If you want to become a permanent legal resident in the US, you need a green card. The process of getting a green card can be very lengthy and complex, but it is worth it in the end. However, just because you already have a green card does not mean that it can stay with you for the rest of your life, no matter what.
There are certain actions through which your residence can get revoked. This means that you will be deported back to your country when your green card becomes invalid for some reason. Therefore, you must learn more about the rules and regulations to avoid unintentional mistakes.
Ways you can lose your green card
- By committing fraud.
During the process of applying for a green card, you need to fill out a lot of paperwork. You must make sure to put true and accurate information on each of these forms. If you lie on the forms and get caught later, it may be considered fraud and can become the ground for revoking your permanent resident status. One of the common forms of fraud committed by people is faking a marriage.
- Living outside the US even after getting a green card.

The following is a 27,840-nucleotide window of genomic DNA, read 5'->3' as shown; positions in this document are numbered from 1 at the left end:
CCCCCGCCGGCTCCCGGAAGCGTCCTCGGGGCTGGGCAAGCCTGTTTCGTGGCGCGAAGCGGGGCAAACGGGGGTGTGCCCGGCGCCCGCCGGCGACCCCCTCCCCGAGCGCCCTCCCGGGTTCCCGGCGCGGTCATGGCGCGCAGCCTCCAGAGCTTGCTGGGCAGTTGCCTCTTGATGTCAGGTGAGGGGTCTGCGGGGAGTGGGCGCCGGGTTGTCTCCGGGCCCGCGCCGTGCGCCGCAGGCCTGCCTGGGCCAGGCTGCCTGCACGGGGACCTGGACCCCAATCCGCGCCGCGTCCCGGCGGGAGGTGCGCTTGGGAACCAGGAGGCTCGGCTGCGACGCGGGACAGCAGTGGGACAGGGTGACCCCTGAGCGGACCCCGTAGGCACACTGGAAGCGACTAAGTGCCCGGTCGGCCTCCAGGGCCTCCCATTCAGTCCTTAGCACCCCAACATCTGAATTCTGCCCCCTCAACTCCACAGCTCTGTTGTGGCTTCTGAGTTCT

If you have received a green card and become a lawful permanent resident of the US, you cannot live outside the country for a long time. The longest you can go without having any issues is 12 months. If you go beyond one year, you will lose your resident status.
Additionally, not filing IRS taxes while living outside the US can also lead to removal. Every year, thousands of people accidentally lose their green cards because of this very reason. That is why it is important to consult with an attorney to understand the law.
- Committing a criminal conviction.
Committing a crime is one of the common ways people lose their green cards in the US. There are many forms of crime, and not all of them will lead to a revocation. Crimes that are more egregious are likely to impact your immigration status, such as violent crimes (rape, murder, etc.). An immigration judge will order your removal once you have been found guilty.
- Voluntary surrender.
You may not have expected this, but you can lose your green card privileges if you voluntarily abandon your status as a permanent resident. The most common reason people leave is due to tax obligations. In any case, you should first consult with an attorney before handing over your green card rights.